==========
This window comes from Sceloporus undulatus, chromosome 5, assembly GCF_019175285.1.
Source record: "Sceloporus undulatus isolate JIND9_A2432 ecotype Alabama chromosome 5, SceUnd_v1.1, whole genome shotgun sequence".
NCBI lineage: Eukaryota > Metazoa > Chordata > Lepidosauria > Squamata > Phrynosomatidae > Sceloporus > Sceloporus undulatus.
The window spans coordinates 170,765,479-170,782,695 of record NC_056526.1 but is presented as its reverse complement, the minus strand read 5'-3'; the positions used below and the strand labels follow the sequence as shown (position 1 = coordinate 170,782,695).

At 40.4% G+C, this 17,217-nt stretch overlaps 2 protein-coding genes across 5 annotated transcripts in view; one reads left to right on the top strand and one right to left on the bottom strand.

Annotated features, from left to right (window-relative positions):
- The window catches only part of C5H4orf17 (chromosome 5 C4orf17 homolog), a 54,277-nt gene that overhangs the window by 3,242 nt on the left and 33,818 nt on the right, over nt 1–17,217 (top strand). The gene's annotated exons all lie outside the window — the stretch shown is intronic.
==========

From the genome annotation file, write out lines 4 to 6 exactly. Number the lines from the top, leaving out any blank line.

The window spans coordinates 170,765,479-170,782,695 of record NC_056526.1 but is presented as its reverse complement, the minus strand read 5'-3'; the positions used below and the strand labels follow the sequence as shown (position 1 = coordinate 170,782,695).

At 40.4% G+C, this 17,217-nt stretch overlaps 2 protein-coding genes across 5 annotated transcripts in view; one reads left to right on the top strand and one right to left on the bottom strand.

Annotated features, from left to right (window-relative positions):